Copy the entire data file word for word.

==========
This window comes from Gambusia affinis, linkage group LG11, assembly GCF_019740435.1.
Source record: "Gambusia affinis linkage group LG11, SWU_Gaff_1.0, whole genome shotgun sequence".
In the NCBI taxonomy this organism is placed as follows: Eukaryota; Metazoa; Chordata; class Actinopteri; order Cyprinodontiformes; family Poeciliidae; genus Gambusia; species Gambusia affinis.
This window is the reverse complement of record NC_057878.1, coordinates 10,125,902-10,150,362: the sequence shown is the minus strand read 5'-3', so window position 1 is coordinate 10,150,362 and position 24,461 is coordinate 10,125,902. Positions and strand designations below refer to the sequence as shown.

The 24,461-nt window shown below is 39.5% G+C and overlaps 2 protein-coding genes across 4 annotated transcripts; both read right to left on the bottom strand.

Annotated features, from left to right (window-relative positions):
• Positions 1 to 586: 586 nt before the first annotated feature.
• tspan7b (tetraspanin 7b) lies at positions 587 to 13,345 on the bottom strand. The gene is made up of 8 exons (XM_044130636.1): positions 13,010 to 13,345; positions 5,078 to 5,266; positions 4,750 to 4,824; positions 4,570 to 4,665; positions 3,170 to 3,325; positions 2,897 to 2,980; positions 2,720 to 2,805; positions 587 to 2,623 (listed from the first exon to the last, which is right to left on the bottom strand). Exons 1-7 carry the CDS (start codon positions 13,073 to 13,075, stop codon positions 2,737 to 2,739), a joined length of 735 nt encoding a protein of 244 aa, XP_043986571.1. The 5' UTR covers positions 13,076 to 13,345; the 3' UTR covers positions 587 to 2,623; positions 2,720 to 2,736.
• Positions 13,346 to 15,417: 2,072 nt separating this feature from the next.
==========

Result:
This window comes from Gambusia affinis, linkage group LG11, assembly GCF_019740435.1.
Source record: "Gambusia affinis linkage group LG11, SWU_Gaff_1.0, whole genome shotgun sequence".
In the NCBI taxonomy this organism is placed as follows: Eukaryota; Metazoa; Chordata; class Actinopteri; order Cyprinodontiformes; family Poeciliidae; genus Gambusia; species Gambusia affinis.
This window is the reverse complement of record NC_057878.1, coordinates 10,125,902-10,150,362: the sequence shown is the minus strand read 5'-3', so window position 1 is coordinate 10,150,362 and position 24,461 is coordinate 10,125,902. Positions and strand designations below refer to the sequence as shown.

The 24,461-nt window shown below is 39.5% G+C and overlaps 2 protein-coding genes across 4 annotated transcripts; both read right to left on the bottom strand.

Annotated features, from left to right (window-relative positions):
• Positions 1 to 586: 586 nt before the first annotated feature.
• tspan7b (tetraspanin 7b) lies at positions 587 to 13,345 on the bottom strand. The gene is made up of 8 exons (XM_044130636.1): positions 13,010 to 13,345; positions 5,078 to 5,266; positions 4,750 to 4,824; positions 4,570 to 4,665; positions 3,170 to 3,325; positions 2,897 to 2,980; positions 2,720 to 2,805; positions 587 to 2,623 (listed from the first exon to the last, which is right to left on the bottom strand). Exons 1-7 carry the CDS (start codon positions 13,073 to 13,075, stop codon positions 2,737 to 2,739), a joined length of 735 nt encoding a protein of 244 aa, XP_043986571.1. The 5' UTR covers positions 13,076 to 13,345; the 3' UTR covers positions 587 to 2,623; positions 2,720 to 2,736.
• Positions 13,346 to 15,417: 2,072 nt separating this feature from the next.